Australia has been travelling a long journey towards reconciliation and it will continue. A journey illuminated by moments that have demonstrated our national commitment to healing and unity, and revealed our shared identity. We find ourselves at Australia’s next decision, a fork in the road where we must decide on the vision of our nation.
The upcoming referendum on the Voice to Parliament represents a profound opportunity—a chance to create a more united and equitable future for our nation.
The reconciliation movement began formally in 1991. The process was set in motion by a recommendation from the Royal Commission into Aboriginal Deaths in Custody – an inquiry that served as a rallying cry for a national conversation on the treatment of Aboriginal and Torres Strait Islander people within our justice system, reverberating with the echoes of justice denied and voices silenced.
And so was born the Council for Aboriginal Reconciliation (CAR), whose intention was to ‘achieve reconciliation’ by 2001, ten years’ time from its inception. When CAR’s final reports were delivered in 2000, it was clear a decade of formal reconciliation was not substantial enough to address more than 200 years of oppression. Yet support among Australians for reconciliation was strong. Thousands of First Nation Australians and even more of their Non-Aboriginal allies walked united across the iconic Sydney Harbour Bridge in 2000. Across the country many other bridge walks followed. This powerful procession was a vivid brushstroke on the canvas of our nation’s reconciliation history.
We have borne witness to other moments of unity since then. The National Apology in 2008, delivered by Prime Minister Kevin Rudd, demonstrated our nation’s growing maturity. Millions of Australians observed this acknowledgment of the pain suffered by the Stolen Generations at the hands of previous governments.
Rudd’s words went beyond political rhetoric; they expressed genuine remorse and empathy. He acknowledged the trauma inflicted by past policies of the forced removal of First Nation children from their families. The apology not only prompted a profound reflection on Australia’s treatment of First Nation Peoples—it revealed Australia’s ability to confront its past, admit its errors, and commit to a fairer and more inclusive future.
The Voice to Parliament creates a renewed opportunity to recognise that reconciliation is not just about acknowledging the past but actively working to create a future where all Australians, regardless of their background, can thrive. It is perhaps the most significant and long-awaited leap forward in Australia’s reconciliation journey. At its core, it is a proposal that seeks to establish a First Nations Voice to the Australian Government, ensuring that their perspectives must always be heard, as the Parliament actively considers the formation of policies and legislation regarding Aboriginal and Torres Strait islander peoples.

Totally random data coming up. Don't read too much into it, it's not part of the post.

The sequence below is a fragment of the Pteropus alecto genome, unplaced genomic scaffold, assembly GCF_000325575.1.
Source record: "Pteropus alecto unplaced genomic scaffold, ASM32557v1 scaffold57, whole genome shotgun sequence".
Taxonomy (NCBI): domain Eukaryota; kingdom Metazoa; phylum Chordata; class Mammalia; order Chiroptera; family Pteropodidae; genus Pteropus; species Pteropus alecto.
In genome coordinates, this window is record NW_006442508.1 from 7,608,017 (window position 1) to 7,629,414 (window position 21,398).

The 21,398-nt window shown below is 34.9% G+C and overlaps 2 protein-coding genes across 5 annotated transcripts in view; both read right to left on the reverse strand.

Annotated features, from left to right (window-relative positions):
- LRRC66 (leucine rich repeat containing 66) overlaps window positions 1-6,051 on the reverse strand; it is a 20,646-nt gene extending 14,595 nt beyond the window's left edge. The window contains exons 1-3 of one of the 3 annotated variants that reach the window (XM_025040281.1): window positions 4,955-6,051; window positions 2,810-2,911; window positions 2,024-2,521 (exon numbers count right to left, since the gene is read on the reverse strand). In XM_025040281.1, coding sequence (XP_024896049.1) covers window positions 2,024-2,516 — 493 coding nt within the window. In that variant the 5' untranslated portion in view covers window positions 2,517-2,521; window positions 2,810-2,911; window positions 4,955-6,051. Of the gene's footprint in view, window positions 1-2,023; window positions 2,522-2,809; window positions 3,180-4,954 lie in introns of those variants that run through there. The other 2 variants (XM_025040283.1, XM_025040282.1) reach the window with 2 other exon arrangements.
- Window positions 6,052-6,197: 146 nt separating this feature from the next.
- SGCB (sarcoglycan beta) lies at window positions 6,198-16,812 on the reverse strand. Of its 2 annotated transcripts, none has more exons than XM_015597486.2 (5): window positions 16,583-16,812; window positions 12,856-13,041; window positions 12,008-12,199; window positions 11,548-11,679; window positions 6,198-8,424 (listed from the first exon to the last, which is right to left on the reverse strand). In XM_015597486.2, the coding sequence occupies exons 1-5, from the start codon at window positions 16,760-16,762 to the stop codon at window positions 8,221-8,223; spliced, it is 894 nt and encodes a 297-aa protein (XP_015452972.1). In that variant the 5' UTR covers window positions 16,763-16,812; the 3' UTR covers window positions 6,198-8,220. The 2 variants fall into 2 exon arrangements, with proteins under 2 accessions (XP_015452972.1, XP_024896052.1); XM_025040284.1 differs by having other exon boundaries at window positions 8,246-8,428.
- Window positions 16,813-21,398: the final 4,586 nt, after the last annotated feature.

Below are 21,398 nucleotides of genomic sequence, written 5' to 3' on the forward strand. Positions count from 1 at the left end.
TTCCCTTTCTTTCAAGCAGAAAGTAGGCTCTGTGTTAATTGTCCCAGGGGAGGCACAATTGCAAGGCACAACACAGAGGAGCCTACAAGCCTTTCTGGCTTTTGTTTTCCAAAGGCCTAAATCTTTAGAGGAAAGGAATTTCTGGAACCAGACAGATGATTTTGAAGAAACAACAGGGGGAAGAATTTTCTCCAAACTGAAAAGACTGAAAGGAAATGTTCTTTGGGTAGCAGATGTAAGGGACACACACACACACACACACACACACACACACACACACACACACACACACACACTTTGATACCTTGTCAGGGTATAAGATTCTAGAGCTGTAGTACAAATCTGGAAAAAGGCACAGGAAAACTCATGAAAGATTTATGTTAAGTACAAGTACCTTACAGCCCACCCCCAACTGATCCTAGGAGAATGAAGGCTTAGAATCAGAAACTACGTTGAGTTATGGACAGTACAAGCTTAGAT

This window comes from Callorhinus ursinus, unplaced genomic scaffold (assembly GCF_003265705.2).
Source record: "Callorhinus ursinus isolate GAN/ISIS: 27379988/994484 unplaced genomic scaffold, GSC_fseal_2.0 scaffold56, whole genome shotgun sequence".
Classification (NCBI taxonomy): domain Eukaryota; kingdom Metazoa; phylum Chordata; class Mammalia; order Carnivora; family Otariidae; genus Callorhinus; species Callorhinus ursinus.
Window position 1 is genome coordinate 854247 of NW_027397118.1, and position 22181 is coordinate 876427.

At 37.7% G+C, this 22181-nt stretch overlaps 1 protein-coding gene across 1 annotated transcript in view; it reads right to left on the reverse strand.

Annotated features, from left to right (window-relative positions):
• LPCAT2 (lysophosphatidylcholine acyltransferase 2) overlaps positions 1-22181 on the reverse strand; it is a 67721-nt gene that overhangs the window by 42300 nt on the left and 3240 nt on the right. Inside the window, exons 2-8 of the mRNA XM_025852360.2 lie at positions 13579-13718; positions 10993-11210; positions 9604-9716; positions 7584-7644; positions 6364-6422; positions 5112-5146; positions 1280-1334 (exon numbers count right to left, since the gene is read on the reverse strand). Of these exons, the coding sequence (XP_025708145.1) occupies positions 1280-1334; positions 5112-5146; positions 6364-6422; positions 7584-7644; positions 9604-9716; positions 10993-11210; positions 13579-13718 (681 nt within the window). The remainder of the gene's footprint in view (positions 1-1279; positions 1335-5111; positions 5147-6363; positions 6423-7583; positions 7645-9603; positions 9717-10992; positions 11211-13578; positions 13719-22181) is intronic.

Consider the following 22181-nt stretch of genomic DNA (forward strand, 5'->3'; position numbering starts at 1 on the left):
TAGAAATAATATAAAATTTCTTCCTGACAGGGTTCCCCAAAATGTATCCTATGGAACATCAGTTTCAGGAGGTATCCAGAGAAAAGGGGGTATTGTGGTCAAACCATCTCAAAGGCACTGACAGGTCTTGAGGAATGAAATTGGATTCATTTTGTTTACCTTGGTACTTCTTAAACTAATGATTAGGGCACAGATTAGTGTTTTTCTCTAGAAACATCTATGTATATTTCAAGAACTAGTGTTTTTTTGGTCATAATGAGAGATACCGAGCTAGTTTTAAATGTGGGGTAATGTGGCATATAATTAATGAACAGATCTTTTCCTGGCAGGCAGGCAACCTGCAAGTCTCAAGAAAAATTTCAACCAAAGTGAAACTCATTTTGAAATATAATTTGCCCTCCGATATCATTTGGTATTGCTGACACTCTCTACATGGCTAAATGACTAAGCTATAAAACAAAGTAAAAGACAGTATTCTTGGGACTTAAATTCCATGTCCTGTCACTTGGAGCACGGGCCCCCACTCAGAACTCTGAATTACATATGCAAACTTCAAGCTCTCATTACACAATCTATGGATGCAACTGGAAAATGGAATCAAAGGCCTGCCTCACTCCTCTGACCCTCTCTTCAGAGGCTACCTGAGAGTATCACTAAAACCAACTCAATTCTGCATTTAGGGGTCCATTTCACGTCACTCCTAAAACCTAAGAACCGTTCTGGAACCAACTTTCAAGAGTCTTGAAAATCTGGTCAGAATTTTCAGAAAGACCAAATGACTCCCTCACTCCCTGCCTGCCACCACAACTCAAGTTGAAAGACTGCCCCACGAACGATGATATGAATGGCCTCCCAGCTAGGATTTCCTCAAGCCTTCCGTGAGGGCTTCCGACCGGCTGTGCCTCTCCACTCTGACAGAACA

It acknowledges the need to move beyond symbolic gestures and take practical action towards meaningful change. By implementing a First Nation Voice, we help bridge the gap between the wider Australian population and the knowledge and wisdom held by Aboriginal and Torres Strait Islander Peoples. Have we not yet learned from the lessons in our past and indeed, the lessons of others?
Regions with Indigenous people like Canada, Scandinavia and New Zealand, have similar mechanisms and have showcased the transformative potential of such approaches. They’ve seen more inclusive policies, better recognition of Indigenous rights, and Indigenous culture celebrated and valued across their nations. We have the opportunity to walk a similar path, one that respects the ancient and thriving wisdom, culture and knowledge of Aboriginal and Torres Strait Islanders Peoples.
We have all heard the misconceptions about the Voice to Parliament. If passed, it is clear that the implementation of the Voice will be in the hands of many future governments who will no doubt work within a spectrum of conservative and progressive positions. We cannot foresee this activity, but we are fortunate to live in a democratic society that is afforded the opportunity to create new governments that must honour the will of Australian people.
Now is a time to focus our attention to the principles which underpin the Voice – those of fairness, inclusivity, and transparency and to respond to the unique invitation from First Nation Australians for a pathway forward, through the Uluru Statement From The Heart. We must not forget the generosity of this invitation and the integrity of the process in its formation. It is an invitation from the heart of First Australians, creating a moment to come together, not to divide.
In the week ahead, I hope that everyone prioritises informed decision-making and engages in a thoughtful and respectful dialogue about the future of our country.
I ask you to deeply consider the significance of this referendum. No matter the outcome, the reconciliation movement will continue. However, what it looks like, the momentum in which we venture forward together, and the priority future governments place on it, weighs on this decision. It truly is a nation building moment.
Within each of us lies the power to propel our collective reconciliation journey forward, a journey marked by determination, commitment, and resilience. It’s your opportunity to say to our government, “I stand for justice, and a more inclusive future for all Australians.”
Do you envision an Australia where First Nation voices are both heard and truly valued in our nation? This is the question we must ask ourselves. On October 14th, your answer will shape that vision for Australia.
Learn more about the Voice to Parliament.